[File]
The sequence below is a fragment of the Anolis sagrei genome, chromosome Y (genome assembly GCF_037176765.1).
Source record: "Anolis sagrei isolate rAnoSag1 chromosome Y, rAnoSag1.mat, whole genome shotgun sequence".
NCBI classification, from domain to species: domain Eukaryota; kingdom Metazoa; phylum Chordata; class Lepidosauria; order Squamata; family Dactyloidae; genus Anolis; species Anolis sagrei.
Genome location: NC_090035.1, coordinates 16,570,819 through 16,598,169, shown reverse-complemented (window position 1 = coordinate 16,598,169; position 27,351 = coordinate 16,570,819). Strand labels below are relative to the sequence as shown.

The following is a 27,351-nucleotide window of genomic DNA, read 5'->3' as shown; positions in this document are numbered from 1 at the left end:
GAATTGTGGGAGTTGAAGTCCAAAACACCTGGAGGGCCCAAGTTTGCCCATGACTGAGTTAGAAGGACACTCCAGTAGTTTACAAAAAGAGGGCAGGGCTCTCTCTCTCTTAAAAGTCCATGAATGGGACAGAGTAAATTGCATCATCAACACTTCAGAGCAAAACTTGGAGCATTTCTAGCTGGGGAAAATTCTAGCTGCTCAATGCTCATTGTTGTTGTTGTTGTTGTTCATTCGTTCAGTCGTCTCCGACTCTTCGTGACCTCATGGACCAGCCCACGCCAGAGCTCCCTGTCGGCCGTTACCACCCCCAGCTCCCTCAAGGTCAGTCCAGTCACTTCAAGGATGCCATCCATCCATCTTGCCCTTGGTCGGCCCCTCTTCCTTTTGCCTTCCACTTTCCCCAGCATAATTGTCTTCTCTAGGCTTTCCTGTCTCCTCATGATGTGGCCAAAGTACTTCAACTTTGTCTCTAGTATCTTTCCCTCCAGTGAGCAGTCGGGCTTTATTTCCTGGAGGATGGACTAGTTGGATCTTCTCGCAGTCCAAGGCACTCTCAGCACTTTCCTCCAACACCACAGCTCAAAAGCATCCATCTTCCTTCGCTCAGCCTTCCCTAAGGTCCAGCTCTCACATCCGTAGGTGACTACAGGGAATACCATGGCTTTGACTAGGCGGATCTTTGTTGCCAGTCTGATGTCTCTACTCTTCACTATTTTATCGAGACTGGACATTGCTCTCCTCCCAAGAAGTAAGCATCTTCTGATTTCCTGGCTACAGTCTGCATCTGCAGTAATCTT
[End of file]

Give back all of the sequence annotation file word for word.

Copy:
The sequence below is a fragment of the Anolis sagrei genome, chromosome Y (genome assembly GCF_037176765.1).
Source record: "Anolis sagrei isolate rAnoSag1 chromosome Y, rAnoSag1.mat, whole genome shotgun sequence".
NCBI classification, from domain to species: domain Eukaryota; kingdom Metazoa; phylum Chordata; class Lepidosauria; order Squamata; family Dactyloidae; genus Anolis; species Anolis sagrei.
Genome location: NC_090035.1, coordinates 16,570,819 through 16,598,169, shown reverse-complemented (window position 1 = coordinate 16,598,169; position 27,351 = coordinate 16,570,819). Strand labels below are relative to the sequence as shown.

The following is a 27,351-nucleotide window of genomic DNA, read 5'->3' as shown; positions in this document are numbered from 1 at the left end:
GAATTGTGGGAGTTGAAGTCCAAAACACCTGGAGGGCCCAAGTTTGCCCATGACTGAGTTAGAAGGACACTCCAGTAGTTTACAAAAAGAGGGCAGGGCTCTCTCTCTCTTAAAAGTCCATGAATGGGACAGAGTAAATTGCATCATCAACACTTCAGAGCAAAACTTGGAGCATTTCTAGCTGGGGAAAATTCTAGCTGCTCAATGCTCATTGTTGTTGTTGTTGTTGTTCATTCGTTCAGTCGTCTCCGACTCTTCGTGACCTCATGGACCAGCCCACGCCAGAGCTCCCTGTCGGCCGTTACCACCCCCAGCTCCCTCAAGGTCAGTCCAGTCACTTCAAGGATGCCATCCATCCATCTTGCCCTTGGTCGGCCCCTCTTCCTTTTGCCTTCCACTTTCCCCAGCATAATTGTCTTCTCTAGGCTTTCCTGTCTCCTCATGATGTGGCCAAAGTACTTCAACTTTGTCTCTAGTATCTTTCCCTCCAGTGAGCAGTCGGGCTTTATTTCCTGGAGGATGGACTAGTTGGATCTTCTCGCAGTCCAAGGCACTCTCAGCACTTTCCTCCAACACCACAGCTCAAAAGCATCCATCTTCCTTCGCTCAGCCTTCCCTAAGGTCCAGCTCTCACATCCGTAGGTGACTACAGGGAATACCATGGCTTTGACTAGGCGGATCTTTGTTGCCAGTCTGATGTCTCTACTCTTCACTATTTTATCGAGACTGGACATTGCTCTCCTCCCAAGAAGTAAGCATCTTCTGATTTCCTGGCTACAGTCTGCATCTGCAGTAATCTT